The Future of Developing Firefox Add-ons

Today we are announcing some major upcoming changes to Firefox add-ons. Our add-on ecosystem has evolved through incremental, organic growth over the years, but there are some modernizations to Firefox that require some foundational changes to support:

  • Taking advantage of new technologies like Electrolysis and Servo
  • Protecting users from spyware and adware
  • Shortening the time it takes to review add-ons

To help the add-on development community understand how we will enable these improvements, we are making four related announcements today:

  • We are implementing a new extension API, called WebExtensions—largely compatible with the model used by Chrome and Opera—to make it easier to develop extensions across multiple browsers.
  • A safer, faster, multi-process version of Firefox is coming soon with Electrolysis; we need developers to ensure their Firefox add-ons will be compatible with it.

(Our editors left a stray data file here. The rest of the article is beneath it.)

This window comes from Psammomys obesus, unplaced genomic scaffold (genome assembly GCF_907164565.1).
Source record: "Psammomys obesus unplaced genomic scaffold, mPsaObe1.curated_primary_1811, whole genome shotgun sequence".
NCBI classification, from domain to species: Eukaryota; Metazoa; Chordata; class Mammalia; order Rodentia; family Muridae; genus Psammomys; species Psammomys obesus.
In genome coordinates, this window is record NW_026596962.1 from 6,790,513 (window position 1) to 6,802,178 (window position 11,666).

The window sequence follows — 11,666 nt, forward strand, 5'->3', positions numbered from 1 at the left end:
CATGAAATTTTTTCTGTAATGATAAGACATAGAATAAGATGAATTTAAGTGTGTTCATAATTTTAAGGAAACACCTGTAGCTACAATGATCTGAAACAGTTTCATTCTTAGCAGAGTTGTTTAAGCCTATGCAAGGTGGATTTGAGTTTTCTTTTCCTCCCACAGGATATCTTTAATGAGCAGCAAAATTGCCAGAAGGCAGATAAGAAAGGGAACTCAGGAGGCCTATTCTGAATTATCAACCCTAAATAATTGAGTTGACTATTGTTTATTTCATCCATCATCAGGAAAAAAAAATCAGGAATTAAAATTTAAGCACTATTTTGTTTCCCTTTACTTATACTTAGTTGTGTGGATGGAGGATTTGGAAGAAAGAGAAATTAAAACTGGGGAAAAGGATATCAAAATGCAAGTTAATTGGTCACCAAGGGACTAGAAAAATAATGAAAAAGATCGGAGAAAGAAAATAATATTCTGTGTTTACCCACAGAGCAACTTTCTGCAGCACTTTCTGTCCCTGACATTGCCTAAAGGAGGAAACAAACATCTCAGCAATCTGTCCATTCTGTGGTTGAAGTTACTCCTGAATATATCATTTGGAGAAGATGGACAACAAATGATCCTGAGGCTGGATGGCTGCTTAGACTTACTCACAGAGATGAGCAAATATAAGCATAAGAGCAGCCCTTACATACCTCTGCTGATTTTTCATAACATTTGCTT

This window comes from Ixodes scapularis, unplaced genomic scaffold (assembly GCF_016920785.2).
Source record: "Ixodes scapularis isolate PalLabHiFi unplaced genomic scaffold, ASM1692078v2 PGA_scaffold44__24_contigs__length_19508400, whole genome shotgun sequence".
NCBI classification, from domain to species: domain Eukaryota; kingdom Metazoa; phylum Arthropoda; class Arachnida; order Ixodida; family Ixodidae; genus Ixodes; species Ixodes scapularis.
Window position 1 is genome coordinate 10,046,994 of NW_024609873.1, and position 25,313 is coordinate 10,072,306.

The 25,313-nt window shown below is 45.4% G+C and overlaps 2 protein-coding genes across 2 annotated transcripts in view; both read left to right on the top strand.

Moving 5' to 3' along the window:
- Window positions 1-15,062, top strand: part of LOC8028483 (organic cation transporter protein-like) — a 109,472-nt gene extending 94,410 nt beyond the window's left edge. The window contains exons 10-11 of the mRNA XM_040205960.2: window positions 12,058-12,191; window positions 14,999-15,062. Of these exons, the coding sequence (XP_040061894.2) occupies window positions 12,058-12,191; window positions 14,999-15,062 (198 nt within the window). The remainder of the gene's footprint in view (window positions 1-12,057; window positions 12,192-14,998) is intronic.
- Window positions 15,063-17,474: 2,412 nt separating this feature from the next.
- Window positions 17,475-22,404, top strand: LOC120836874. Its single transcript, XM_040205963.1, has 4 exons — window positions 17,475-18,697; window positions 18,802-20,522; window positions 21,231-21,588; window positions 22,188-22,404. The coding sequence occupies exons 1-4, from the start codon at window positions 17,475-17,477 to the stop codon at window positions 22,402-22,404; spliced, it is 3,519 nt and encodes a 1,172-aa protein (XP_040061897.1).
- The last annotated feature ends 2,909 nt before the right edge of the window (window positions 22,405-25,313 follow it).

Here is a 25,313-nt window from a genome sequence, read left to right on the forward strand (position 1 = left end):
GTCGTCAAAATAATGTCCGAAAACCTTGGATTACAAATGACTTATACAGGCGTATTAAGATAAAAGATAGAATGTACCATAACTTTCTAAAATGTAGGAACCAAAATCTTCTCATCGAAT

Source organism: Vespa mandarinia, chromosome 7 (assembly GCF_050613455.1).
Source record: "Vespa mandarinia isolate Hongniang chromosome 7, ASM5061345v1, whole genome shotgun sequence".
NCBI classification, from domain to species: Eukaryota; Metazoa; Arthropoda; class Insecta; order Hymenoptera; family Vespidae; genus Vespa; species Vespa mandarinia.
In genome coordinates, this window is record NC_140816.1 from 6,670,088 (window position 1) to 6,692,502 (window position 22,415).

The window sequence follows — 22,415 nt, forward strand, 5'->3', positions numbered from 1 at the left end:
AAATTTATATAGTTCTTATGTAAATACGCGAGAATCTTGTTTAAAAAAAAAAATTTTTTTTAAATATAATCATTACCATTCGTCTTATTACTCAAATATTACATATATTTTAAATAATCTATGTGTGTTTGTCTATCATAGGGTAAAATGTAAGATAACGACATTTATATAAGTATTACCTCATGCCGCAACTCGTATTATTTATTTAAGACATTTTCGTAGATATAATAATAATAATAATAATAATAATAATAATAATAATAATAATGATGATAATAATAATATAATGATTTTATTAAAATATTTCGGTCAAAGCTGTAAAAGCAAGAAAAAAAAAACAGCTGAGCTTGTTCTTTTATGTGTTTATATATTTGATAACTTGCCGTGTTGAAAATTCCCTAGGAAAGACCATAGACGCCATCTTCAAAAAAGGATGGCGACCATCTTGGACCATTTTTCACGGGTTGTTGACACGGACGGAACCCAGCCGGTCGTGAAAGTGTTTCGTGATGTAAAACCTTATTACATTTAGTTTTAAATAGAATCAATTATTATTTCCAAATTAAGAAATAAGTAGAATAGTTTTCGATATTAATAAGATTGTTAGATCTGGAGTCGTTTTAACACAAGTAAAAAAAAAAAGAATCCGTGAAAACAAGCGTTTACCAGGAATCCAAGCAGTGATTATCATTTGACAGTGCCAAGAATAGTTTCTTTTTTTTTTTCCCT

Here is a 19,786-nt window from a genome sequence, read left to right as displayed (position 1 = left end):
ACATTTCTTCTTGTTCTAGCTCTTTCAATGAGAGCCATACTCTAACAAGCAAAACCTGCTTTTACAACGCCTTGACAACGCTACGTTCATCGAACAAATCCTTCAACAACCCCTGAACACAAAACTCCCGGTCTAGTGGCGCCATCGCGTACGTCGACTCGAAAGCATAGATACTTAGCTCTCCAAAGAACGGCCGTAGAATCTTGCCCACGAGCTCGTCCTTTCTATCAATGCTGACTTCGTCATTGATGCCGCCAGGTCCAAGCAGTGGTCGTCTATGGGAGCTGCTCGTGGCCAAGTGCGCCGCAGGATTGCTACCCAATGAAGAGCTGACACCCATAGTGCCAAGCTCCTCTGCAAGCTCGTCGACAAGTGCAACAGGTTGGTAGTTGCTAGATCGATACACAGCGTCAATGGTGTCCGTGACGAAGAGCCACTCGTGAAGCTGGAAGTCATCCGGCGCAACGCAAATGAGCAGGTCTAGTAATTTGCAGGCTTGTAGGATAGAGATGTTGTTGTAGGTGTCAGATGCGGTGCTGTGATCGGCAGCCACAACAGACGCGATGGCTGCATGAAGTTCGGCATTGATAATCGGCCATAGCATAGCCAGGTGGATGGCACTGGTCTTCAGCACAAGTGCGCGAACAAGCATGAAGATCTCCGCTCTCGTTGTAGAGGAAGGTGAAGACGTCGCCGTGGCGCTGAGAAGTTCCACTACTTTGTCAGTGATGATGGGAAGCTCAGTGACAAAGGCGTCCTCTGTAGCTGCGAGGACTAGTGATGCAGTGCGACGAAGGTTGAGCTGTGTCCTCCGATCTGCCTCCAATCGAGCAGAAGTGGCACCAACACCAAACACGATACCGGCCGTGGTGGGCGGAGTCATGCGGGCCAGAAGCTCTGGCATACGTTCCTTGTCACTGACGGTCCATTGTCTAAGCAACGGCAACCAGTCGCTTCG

• To ensure third-party extensions provide customization without sacrificing security, performance or exposing users to malware, we will require all extensions to be validated and signed by Mozilla starting in Firefox 41, which will be released on September 22nd 2015.
  • We have decided on an approximate timeline for the deprecation of XPCOM- and XUL-based add-ons.

For our add-on development community, these changes will bring benefits, like greater cross-browser add-on compatibility, but will also require redevelopment of a number of existing add-ons. We’re making a big investment by expanding the team of engineers, add-on reviewers, and evangelists who work on add-ons and support the community that develops them. They will work with the community to improve and finalize the WebExtensions API, and will help developers of unsupported add-ons make the transition to newer APIs and multi-process support.